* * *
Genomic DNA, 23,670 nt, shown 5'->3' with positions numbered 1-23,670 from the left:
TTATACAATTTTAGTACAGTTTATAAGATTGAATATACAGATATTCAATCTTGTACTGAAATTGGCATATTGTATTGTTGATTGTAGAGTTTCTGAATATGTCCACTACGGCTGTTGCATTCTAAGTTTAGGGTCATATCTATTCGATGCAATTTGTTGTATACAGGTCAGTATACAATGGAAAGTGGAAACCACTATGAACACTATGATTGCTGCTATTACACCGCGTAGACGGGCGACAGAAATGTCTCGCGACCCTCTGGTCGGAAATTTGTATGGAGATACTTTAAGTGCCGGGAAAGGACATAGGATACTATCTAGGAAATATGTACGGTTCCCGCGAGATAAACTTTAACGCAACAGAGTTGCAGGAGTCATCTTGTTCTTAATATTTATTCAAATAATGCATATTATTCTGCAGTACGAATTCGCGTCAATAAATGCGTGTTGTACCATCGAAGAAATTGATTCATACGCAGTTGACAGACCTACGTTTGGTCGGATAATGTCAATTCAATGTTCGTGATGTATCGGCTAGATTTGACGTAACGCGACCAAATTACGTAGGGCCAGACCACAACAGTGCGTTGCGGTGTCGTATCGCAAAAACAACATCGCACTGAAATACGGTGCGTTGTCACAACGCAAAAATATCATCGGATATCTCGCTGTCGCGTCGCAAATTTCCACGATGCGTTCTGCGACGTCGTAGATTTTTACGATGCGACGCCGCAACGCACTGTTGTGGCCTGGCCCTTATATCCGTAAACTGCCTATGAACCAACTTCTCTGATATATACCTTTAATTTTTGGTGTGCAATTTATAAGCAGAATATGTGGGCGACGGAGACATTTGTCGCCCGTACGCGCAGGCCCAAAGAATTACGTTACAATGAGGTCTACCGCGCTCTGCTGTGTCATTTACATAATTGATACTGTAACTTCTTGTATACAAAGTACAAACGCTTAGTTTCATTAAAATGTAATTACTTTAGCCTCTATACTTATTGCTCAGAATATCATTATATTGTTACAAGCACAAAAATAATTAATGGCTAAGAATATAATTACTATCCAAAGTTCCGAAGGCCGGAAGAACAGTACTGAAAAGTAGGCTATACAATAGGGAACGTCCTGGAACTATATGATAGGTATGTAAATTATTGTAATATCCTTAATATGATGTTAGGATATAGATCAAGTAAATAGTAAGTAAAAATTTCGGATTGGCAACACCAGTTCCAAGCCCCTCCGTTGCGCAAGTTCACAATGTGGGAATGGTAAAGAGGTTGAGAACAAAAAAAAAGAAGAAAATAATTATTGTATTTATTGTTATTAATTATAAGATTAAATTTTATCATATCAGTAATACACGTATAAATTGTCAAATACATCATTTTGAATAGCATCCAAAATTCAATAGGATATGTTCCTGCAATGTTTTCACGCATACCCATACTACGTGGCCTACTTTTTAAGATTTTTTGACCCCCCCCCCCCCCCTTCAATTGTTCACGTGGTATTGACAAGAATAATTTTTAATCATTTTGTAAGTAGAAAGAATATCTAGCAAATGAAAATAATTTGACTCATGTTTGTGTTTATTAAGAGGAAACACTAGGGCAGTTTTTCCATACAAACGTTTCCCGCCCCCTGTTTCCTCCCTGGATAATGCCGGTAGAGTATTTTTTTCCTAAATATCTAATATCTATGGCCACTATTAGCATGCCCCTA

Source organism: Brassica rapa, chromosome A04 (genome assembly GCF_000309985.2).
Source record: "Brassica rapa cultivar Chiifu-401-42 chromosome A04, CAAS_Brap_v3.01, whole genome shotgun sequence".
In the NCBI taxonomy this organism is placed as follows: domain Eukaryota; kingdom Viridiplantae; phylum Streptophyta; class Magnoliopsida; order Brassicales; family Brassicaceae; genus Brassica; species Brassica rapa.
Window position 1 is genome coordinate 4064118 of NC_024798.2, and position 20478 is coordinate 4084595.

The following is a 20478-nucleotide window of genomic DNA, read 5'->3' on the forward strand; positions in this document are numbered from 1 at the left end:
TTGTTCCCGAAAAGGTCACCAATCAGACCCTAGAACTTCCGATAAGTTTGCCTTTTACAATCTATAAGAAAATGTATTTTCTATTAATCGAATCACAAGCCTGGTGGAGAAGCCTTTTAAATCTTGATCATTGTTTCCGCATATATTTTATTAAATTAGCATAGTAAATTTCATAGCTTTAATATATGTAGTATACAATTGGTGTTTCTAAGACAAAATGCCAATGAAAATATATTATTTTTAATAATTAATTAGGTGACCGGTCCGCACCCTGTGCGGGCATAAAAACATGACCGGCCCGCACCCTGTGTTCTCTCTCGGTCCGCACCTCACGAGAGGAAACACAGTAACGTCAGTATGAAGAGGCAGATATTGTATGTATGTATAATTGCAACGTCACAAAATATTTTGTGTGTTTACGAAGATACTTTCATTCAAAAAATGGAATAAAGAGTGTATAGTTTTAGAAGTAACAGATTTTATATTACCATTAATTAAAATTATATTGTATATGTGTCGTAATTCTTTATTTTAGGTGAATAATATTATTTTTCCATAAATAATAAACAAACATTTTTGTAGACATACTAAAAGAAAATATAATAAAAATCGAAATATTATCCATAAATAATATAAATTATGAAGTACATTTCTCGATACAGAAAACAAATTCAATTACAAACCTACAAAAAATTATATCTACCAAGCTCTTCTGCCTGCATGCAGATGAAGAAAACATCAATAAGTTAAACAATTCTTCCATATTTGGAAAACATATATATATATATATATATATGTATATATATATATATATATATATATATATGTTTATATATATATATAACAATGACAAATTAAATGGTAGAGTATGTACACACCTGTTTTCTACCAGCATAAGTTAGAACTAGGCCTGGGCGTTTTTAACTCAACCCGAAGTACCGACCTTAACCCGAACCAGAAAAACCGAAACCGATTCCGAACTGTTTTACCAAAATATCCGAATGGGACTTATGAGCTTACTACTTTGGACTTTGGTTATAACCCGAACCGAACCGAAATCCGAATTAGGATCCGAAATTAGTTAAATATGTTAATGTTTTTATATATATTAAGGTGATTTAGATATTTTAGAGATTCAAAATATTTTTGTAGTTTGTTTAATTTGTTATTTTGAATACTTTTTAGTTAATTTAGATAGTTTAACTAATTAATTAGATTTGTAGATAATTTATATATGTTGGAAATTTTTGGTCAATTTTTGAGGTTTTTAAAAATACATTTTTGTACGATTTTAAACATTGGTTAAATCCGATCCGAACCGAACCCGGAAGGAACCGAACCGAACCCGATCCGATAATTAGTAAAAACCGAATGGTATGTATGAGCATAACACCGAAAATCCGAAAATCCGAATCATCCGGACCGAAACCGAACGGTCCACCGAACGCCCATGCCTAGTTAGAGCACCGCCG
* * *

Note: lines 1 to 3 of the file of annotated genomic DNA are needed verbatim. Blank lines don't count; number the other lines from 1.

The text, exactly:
Genomic DNA, 23,670 nt, shown 5'->3' with positions numbered 1-23,670 from the left:
TTATACAATTTTAGTACAGTTTATAAGATTGAATATACAGATATTCAATCTTGTACTGAAATTGGCATATTGTATTGTTGATTGTAGAGTTTCTGAATATGTCCACTACGGCTGTTGCATTCTAAGTTTAGGGTCATATCTATTCGATGCAATTTGTTGTATACAGGTCAGTATACAATGGAAAGTGGAAACCACTATGAACACTATGATTGCTGCTATTACACCGCGTAGACGGGCGACAGAAATGTCTCGCGACCCTCTGGTCGGAAATTTGTATGGAGATACTTTAAGTGCCGGGAAAGGACATAGGATACTATCTAGGAAATATGTACGGTTCCCGCGAGATAAACTTTAACGCAACAGAGTTGCAGGAGTCATCTTGTTCTTAATATTTATTCAAATAATGCATATTATTCTGCAGTACGAATTCGCGTCAATAAATGCGTGTTGTACCATCGAAGAAATTGATTCATACGCAGTTGACAGACCTACGTTTGGTCGGATAATGTCAATTCAATGTTCGTGATGTATCGGCTAGATTTGACGTAACGCGACCAAATTACGTAGGGCCAGACCACAACAGTGCGTTGCGGTGTCGTATCGCAAAAACAACATCGCACTGAAATACGGTGCGTTGTCACAACGCAAAAATATCATCGGATATCTCGCTGTCGCGTCGCAAATTTCCACGATGCGTTCTGCGACGTCGTAGATTTTTACGATGCGACGCCGCAACGCACTGTTGTGGCCTGGCCCTTATATCCGTAAACTGCCTATGAACCAACTTCTCTGATATATACCTTTAATTTTTGGTGTGCAATTTATAAGCAGAATATGTGGGCGACGGAGACATTTGTCGCCCGTACGCGCAGGCCCAAAGAATTACGTTACAATGAGGTCTACCGCGCTCTGCTGTGTCATTTACATAATTGATACTGTAACTTCTTGTATACAAAGTACAAACGCTTAGTTTCATTAAAATGTAATTACTTTAGCCTCTATACTTATTGCTCAGAATATCATTATATTGTTACAAGCACAAAAATAATTAATGGCTAAGAATATAATTACTATCCAAAGTTCCGAAGGCCGGAAGAACAGTACTGAAAAGTAGGCTATACAATAGGGAACGTCCTGGAACTATATGATAGGTATGTAAATTATTGTAATATCCTTAATATGATGTTAGGATATAGATCAAGTAAATAGTAAGTAAAAATTTCGGATTGGCAACACCAGTTCCAAGCCCCTCCGTTGCGCAAGTTCACAATGTGGGAATGGTAAAGAGGTTGAGAACAAAAAAAAAGAAGAAAATAATTATTGTATTTATTGTTATTAATTATAAGATTAAATTTTATCATATCAGTAATACACGTATAAATTGTCAAATACATCATTTTGAATAGCATCCAAAATTCAATAGGATATGTTCCTGCAATGTTTTCACGCATACCCATACTACGTGGCCTACTTTTTAAGATTTTTTGACCCCCCCCCCCCCCCTTCAATTGTTCACGTGGTATTGACAAGAATAATTTTTAATCATTTTGTAAGTAGAAAGAATATCTAGCAAATGAAAATAATTTGACTCATGTTTGTGTTTATTAAGAGGAAACACTAGGGCAGTTTTTCCATACAAACGTTTCCCGCCCCCTGTTTCCTCCCTGGATAATGCCGGTAGAGTATTTTTTTCCTAAATATCTAATATCTATGGCCACTATTAGCATGCCCCTA

Source organism: Brassica rapa, chromosome A04 (genome assembly GCF_000309985.2).